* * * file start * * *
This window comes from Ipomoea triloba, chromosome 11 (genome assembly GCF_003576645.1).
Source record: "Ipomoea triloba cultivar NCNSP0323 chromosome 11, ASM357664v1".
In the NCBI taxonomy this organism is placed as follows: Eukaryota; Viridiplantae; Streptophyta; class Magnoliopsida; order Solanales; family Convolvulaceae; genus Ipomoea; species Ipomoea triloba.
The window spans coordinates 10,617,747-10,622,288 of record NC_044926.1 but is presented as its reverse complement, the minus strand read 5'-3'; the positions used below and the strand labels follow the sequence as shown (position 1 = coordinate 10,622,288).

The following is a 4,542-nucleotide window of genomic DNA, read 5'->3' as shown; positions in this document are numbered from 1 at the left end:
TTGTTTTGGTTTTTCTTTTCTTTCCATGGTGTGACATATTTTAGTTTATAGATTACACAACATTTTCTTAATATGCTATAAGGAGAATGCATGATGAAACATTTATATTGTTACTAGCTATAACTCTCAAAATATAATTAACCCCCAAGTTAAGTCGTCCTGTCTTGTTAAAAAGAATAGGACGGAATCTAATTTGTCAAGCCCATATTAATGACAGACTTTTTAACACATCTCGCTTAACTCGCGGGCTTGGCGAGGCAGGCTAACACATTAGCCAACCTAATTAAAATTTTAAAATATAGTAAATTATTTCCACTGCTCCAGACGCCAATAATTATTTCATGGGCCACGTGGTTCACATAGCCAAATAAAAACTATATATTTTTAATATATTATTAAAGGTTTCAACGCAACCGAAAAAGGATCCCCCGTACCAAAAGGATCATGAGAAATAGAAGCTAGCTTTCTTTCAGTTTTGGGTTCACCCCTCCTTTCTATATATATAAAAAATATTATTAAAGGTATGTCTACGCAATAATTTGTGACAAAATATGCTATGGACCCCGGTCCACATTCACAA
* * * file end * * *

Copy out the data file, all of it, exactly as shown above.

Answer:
This window comes from Ipomoea triloba, chromosome 11 (genome assembly GCF_003576645.1).
Source record: "Ipomoea triloba cultivar NCNSP0323 chromosome 11, ASM357664v1".
In the NCBI taxonomy this organism is placed as follows: Eukaryota; Viridiplantae; Streptophyta; class Magnoliopsida; order Solanales; family Convolvulaceae; genus Ipomoea; species Ipomoea triloba.
The window spans coordinates 10,617,747-10,622,288 of record NC_044926.1 but is presented as its reverse complement, the minus strand read 5'-3'; the positions used below and the strand labels follow the sequence as shown (position 1 = coordinate 10,622,288).

The following is a 4,542-nucleotide window of genomic DNA, read 5'->3' as shown; positions in this document are numbered from 1 at the left end:
TTGTTTTGGTTTTTCTTTTCTTTCCATGGTGTGACATATTTTAGTTTATAGATTACACAACATTTTCTTAATATGCTATAAGGAGAATGCATGATGAAACATTTATATTGTTACTAGCTATAACTCTCAAAATATAATTAACCCCCAAGTTAAGTCGTCCTGTCTTGTTAAAAAGAATAGGACGGAATCTAATTTGTCAAGCCCATATTAATGACAGACTTTTTAACACATCTCGCTTAACTCGCGGGCTTGGCGAGGCAGGCTAACACATTAGCCAACCTAATTAAAATTTTAAAATATAGTAAATTATTTCCACTGCTCCAGACGCCAATAATTATTTCATGGGCCACGTGGTTCACATAGCCAAATAAAAACTATATATTTTTAATATATTATTAAAGGTTTCAACGCAACCGAAAAAGGATCCCCCGTACCAAAAGGATCATGAGAAATAGAAGCTAGCTTTCTTTCAGTTTTGGGTTCACCCCTCCTTTCTATATATATAAAAAATATTATTAAAGGTATGTCTACGCAATAATTTGTGACAAAATATGCTATGGACCCCGGTCCACATTCACAA